Medicine is becoming more and more precise. Healthcare professionals have growing access to big data, computational power and genetic sequencing and testing. Advances such as genetic screenings that rule out ineffective chemotherapy treatments are already being used clinically. Many other diseases, from high cholesterol to depression, are also on the list to potentially benefit from getting more precise interventions.
Host Frank Stasio talks with Dr. Francis Collins, director of the National Institutes of Health, Dr. Geoffrey Ginsburg, director of the Duke Center for Applied Genomics and Precision Medicine, and Dr. Kimberly Blackwell, Professor of Medicine and Assistant Professor of Radiation Oncology at Duke University and Director of Strategic Relations at the Duke Cancer Institute, about precision medicine. The three are participants in the Precision Medicine 2017 World Conference, which takes place today and tomorrow at Duke University. It explores how precision medicine is changing healthcare in North Carolina and what individual doctors and patients should know about its use and its promise.
Francis on what’s happening now in precision medicine:
Well, it’s pretty exciting. What we are about to launch in the coming months would be an unprecedented program to invite one million Americans to join in an effort to understand what are all of the environmental and genetic factors that play out at the individual level in keeping people healthy. Or if they develop a disease, how best to manage it. This so-called “All of Us” initiative...That’s the data set that, I think, is going to drive a lot of where we want to go in terms of this individualized approach to health maintenance and to management of chronic disease.
Geoffrey on what role North Carolina is playing:
I would characterize our state as being both vibrant and innovative in the precision medicine space. We have a number of really great contributors to the field with our academic powerhouses at Duke, UNC, (NC) State, Wake (Forest), ECU and others. All of which have gotten incredible funding from NIH to participate as well as working with industry, contributing first-class research towards the field of precision medicine.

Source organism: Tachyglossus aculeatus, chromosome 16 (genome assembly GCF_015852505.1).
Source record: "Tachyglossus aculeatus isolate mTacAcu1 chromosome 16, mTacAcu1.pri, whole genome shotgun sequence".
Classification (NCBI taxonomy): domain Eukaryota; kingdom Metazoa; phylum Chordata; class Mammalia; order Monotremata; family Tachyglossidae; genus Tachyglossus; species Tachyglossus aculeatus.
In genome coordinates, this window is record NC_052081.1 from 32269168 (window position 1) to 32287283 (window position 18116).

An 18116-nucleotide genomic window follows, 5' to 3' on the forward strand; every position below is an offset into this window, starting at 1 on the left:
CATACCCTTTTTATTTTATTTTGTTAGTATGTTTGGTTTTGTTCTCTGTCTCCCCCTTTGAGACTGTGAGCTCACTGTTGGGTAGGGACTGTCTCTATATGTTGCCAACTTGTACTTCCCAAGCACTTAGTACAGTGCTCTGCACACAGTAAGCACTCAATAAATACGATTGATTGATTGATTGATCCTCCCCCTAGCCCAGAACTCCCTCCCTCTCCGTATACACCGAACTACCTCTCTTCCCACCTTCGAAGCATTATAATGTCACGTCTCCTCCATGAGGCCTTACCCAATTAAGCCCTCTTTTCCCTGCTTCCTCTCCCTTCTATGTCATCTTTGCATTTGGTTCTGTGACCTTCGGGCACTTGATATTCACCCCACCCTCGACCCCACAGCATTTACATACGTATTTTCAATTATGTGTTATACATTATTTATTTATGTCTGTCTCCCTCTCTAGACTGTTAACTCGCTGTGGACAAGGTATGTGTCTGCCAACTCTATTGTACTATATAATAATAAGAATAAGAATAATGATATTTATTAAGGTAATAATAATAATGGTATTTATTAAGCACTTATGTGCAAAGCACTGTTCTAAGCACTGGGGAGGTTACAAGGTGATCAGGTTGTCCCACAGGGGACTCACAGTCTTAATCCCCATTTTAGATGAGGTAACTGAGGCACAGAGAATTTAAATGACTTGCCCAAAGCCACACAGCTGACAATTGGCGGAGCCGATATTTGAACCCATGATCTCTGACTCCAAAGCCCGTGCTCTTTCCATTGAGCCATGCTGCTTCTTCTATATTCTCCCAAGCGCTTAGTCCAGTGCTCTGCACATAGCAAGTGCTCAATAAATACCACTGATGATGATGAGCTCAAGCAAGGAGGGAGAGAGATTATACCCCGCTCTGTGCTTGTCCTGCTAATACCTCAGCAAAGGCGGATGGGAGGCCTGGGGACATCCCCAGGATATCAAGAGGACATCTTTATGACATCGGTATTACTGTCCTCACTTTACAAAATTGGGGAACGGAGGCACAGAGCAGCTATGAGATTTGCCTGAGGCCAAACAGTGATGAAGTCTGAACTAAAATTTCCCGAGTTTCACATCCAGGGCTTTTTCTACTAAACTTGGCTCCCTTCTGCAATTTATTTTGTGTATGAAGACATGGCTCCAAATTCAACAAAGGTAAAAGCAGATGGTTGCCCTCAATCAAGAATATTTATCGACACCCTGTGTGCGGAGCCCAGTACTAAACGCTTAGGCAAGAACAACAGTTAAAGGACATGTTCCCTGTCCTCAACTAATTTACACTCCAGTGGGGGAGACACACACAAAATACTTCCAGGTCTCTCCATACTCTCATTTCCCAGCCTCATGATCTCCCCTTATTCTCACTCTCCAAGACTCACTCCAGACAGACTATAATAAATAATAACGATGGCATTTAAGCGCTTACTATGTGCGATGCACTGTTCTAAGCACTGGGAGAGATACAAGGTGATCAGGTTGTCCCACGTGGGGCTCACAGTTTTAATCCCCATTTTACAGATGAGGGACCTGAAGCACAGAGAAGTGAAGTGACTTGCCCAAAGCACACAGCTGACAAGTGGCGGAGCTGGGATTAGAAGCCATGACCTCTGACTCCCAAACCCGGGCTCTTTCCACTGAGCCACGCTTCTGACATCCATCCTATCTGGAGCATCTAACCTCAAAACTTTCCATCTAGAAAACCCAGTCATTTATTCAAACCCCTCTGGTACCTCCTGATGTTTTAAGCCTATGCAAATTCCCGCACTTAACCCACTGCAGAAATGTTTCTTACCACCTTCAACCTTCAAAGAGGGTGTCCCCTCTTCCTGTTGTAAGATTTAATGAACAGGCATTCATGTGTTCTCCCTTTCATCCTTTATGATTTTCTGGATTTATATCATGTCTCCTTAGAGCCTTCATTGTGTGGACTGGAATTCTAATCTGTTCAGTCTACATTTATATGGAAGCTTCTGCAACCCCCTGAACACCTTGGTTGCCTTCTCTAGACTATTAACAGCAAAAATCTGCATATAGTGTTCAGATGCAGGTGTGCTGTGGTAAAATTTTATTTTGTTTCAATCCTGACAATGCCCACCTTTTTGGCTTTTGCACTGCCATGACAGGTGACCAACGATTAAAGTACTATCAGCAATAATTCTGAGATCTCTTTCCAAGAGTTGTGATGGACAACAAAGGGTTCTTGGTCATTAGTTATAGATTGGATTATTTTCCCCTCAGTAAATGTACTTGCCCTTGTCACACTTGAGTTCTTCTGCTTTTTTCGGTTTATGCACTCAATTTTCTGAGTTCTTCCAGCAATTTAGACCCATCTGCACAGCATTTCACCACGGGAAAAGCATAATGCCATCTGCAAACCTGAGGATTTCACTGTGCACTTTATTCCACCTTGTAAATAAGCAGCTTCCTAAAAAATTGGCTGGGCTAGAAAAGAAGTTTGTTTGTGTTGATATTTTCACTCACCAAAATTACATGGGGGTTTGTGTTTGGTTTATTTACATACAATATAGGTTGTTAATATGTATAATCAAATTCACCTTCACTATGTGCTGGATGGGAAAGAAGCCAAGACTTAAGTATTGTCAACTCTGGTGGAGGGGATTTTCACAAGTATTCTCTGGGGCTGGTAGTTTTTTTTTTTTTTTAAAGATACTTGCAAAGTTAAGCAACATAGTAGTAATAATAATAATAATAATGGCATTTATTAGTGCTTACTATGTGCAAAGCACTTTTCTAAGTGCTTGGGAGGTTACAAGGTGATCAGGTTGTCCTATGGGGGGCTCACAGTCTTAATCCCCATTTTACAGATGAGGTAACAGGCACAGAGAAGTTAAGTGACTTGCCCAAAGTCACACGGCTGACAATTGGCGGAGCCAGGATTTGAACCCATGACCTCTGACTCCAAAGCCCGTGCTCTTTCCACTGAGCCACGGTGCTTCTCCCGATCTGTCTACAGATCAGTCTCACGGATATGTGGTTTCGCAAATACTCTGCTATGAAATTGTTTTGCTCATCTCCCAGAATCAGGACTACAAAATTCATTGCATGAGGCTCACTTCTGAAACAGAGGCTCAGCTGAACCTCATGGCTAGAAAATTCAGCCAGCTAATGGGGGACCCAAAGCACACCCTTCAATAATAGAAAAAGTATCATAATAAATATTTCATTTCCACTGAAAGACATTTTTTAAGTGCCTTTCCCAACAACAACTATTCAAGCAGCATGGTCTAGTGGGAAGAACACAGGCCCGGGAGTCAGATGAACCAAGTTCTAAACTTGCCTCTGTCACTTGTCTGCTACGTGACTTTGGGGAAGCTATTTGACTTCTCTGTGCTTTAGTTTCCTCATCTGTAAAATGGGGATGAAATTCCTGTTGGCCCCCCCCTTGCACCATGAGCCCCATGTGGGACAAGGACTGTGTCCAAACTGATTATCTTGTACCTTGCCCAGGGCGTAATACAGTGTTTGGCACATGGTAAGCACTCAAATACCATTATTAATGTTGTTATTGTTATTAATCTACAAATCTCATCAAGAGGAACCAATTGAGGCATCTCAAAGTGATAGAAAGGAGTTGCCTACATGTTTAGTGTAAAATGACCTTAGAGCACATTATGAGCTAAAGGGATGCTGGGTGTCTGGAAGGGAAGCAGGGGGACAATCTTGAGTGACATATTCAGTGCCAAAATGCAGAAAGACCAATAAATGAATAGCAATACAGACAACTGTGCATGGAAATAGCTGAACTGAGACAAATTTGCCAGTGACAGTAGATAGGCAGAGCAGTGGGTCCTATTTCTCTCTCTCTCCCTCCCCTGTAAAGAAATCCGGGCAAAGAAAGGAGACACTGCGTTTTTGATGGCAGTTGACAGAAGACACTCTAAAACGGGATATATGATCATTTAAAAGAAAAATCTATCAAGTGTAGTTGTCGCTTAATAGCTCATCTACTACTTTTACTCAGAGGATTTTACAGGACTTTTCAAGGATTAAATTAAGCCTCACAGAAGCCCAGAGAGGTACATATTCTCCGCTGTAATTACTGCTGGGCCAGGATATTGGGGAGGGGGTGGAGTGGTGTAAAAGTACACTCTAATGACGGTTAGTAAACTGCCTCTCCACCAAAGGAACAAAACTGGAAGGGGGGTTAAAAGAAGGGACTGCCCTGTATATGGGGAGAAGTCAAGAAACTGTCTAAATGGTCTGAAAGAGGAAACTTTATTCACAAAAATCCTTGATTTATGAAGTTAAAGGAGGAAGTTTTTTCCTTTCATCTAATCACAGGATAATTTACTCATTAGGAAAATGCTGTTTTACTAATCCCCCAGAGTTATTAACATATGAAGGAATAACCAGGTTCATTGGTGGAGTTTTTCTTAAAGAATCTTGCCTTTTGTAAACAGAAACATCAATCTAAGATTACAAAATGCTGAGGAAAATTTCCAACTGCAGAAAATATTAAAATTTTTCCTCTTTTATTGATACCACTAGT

And with our community of biotech, pharma and data science companies...We’’re now, as I like to think about it, stringing all these North Carolina pearls into a precision medicine necklace to make North Carolina an even more powerful contributor to precision medicine.
Francis on translating precision medicine into patient care:
Clearly, what we need is the evidence to show how this kind of information can improve outcomes. And you’ve just heard about how in cancer that is already becoming very compelling. That is the leading edge of precision medicine: the ability to use information about the specific nature of a particular cancer to determine what ought to be the optimum treatment. Getting away from one-size-fits-all surgery, radiation and chemotherapy. And to target the drugs that are going to be right for that individual. That’s the direction things are going. And already in many leading academic centers anybody who has a diagnosis of cancer is having that kind of DNA analysis of their tumor carried out. And if I had cancer right now that’s what I’d want to do.
I think other aspects are going to take a little longer to come along. But some are coming fairly quickly and one of them is this whole idea about why people don’t always respond equivalently to a therapeutic intervention – a drug. We know that if you get sick and you get a prescription for a drug, hopefully it’s going to work, but sometimes it doesn’t seem to give you the benefit and sometimes you have a toxic effect. A lot of that is because of variations in DNA. And now for more than 100 drugs we kind of know what some of those variations are. And we ought to be able to begin to use that information to optimize the treatment. So you get the right drug, at the right dose, for the right person at the right time...That is still, for the most part, a research enterprise. But I would predict that’s going to break out into the general practice of medicine pretty soon, especially as more and more people begin to have their DNA analyzed and have that in their medical record where it can be quickly used to make those decisions.
Kimberly on the cultural shifts required by precision medicine:
I think we’re beginning to see that sea change. What we’re talking a lot about in the field I work in – cancer – is called de-escalation. For 20 years, my entire career, we’ve added drugs on top of drugs to try to see if one plus one equals three. Or even, we’re happy if one plus one equals two. The reality is we can’t continue to treat everybody as one-size-fits-all. In part because if you give two drugs you get twice as much toxicity and that patient sitting in front of you might have only needed one drug to begin with. So I think from a patient’s perspective, they’re very interested in this de-escalation. Why should I get two drugs when one drug will do what I need for my own health?
It’s in part the doctor’s uncomfortableness of it. We go to med school because we’re taught we’re going to help people by doing X, Y, and Z, and so I think the shift’s going to have to start from the earliest medical training. Which is two things might not be better than one, and starting to incorporate that precision aspect of it in helping us guide our patients. But our patients guide us back, which is, I want to know what caused my disease. I get asked that every day in clinic. And I think within the next 10 years we’ll probably have an answer to questions like that.